It is hard to believe a club which has not finished below seventh in the last five seasons would be burdened with hardship. Yet the efforts of the trust members, 75% of whom are volunteers, have helped bring rewards to Exeter City. Watts, as well as becoming English football’s only female football chairman three and a half years ago, is a full-time dental consultant and single mother.
“Most of us are volunteers,” she says, “which is why it is such a real victory for a fan-run club. We are expecting a completely packed house on Saturday, almost 9,000 people. We had 40,000 people [at the play-off final] at Wembley last year. This season we’ve had average attendances of 5,000 so where have the other 35,000 gone? I think there will be a lot of them hoping to get in on Saturday, but I say we have to look after those 5,000 first. If you want to be part of Exeter City Football Club, you need to join the trust.”
As much as the trust members have achieved, the players and manager also deserve their plaudits, something Watts is more than happy to acknowledge. “All credit to the players and Paul. He’s had a clever selection policy and a great attitude. Nothing but the best is good enough for him. Our dream this season was to be in the play-offs and we have almost bettered it. So the expectation has grown, which is a good thing, but, as I said, it’s not over yet.”
It’s not too difficult to imagine Grecian victory in the last two matches of the season being politely toasted outside Exeter. Everyone loves the plucky, courageous underdog in the script, and City’s football journey fits the bill nicely.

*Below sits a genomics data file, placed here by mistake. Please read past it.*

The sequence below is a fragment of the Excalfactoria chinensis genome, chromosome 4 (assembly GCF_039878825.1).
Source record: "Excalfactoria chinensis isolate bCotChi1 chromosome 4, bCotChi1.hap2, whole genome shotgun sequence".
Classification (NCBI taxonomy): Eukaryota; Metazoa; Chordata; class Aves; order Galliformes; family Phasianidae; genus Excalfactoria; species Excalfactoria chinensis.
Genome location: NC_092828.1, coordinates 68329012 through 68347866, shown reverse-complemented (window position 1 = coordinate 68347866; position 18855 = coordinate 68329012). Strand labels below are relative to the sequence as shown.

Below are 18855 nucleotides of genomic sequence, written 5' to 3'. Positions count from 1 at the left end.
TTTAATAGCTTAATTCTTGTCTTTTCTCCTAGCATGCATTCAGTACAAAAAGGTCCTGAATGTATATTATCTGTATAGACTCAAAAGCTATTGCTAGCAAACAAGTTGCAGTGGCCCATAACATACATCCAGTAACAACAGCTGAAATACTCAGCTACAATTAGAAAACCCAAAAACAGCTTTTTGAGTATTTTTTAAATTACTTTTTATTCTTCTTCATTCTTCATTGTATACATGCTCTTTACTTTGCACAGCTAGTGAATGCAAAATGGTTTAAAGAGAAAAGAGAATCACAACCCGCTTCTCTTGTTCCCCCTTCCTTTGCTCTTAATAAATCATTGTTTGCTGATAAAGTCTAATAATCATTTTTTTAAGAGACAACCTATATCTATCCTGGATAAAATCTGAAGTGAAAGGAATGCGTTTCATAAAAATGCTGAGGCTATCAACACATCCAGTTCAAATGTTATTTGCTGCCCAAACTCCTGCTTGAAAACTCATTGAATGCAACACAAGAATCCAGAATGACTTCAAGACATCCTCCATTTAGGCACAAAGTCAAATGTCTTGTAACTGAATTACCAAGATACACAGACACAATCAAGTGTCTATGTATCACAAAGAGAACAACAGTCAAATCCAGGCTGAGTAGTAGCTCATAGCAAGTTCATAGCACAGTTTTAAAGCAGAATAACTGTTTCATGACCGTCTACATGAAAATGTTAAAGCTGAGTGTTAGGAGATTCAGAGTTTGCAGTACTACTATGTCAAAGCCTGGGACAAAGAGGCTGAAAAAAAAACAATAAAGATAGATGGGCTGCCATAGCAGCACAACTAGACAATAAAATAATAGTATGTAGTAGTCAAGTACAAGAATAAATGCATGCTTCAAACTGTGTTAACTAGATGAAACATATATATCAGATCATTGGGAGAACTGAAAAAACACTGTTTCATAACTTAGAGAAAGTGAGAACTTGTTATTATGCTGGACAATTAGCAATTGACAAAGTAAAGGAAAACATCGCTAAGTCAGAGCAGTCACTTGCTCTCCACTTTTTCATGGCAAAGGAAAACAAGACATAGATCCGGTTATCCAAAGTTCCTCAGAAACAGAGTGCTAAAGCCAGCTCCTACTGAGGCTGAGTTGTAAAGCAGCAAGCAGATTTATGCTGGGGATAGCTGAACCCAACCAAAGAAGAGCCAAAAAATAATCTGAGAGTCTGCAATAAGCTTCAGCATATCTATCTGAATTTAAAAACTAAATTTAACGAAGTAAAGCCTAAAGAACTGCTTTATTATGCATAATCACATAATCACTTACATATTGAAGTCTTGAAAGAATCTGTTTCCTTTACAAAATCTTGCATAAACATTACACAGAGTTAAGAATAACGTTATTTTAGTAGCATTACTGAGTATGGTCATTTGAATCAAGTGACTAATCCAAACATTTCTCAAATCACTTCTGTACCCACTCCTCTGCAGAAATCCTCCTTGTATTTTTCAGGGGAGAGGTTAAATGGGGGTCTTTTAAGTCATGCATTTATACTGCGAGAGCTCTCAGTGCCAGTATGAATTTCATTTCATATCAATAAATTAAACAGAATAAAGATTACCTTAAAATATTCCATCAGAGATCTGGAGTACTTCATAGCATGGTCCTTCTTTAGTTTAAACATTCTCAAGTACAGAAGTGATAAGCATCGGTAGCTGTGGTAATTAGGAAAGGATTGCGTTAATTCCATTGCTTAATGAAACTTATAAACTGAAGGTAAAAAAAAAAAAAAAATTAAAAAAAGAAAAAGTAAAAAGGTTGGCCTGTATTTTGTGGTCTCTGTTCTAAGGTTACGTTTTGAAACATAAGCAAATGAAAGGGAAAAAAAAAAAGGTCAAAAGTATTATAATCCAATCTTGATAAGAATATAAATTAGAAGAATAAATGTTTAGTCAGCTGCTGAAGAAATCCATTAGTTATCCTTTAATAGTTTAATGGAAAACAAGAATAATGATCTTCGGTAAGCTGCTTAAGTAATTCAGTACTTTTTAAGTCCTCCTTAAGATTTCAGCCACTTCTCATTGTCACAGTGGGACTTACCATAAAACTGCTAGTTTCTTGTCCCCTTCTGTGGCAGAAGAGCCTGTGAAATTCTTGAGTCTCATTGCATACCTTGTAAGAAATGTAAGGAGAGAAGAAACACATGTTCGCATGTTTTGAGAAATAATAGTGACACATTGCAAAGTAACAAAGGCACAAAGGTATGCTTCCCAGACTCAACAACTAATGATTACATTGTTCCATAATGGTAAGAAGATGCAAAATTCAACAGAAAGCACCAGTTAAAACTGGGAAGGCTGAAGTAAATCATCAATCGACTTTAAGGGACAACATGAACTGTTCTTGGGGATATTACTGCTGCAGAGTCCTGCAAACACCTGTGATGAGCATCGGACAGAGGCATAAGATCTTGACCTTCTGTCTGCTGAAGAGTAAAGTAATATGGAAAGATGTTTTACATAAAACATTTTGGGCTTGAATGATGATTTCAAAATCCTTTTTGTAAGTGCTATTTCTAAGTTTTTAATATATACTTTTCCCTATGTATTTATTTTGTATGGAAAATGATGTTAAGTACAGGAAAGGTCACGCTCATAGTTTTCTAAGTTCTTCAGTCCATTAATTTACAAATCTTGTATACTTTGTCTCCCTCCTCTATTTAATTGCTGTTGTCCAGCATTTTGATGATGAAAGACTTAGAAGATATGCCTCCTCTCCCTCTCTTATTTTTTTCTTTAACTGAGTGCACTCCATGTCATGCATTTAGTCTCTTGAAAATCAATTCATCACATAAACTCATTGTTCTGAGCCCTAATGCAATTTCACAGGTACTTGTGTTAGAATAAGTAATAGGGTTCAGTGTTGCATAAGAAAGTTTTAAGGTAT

As Watts summarises: “We have faced financial ruin, we have been to the very lowest, and now we are so much higher because we have been through so much.”
Check out my blog post on the Guardian website by clicking here.
Filed under: Football | Tags: BBC, beckham, British press, england, milan
On Saturday 14th February, after all the indecision, last minute deal-breaking and crossed Milanese fingers, Reuters reported AC Milan’s failure to capture the signature of David Beckham. Bruce Arena himself stated:
‘David remains an LA Galaxy player and we look forward to having him back with the club starting March 9.’
I wanted Beckham to sign permanently for AC and be subjected to the same magic wand that keeps Paolo Maldini playing regularly at 40 years old. Forget your age-defying super moisturiser with enhanced kumquat extract and added vitamin Q57, ladies, this is the real deal.
Forget about crazy notions of loyalty to LA Galaxy, as Richard Williams correctly argues, be loyal to football David. But alas, it wasn’t to be. After the preceding weeks of deliberation, the drama was finally over…or so we all thought.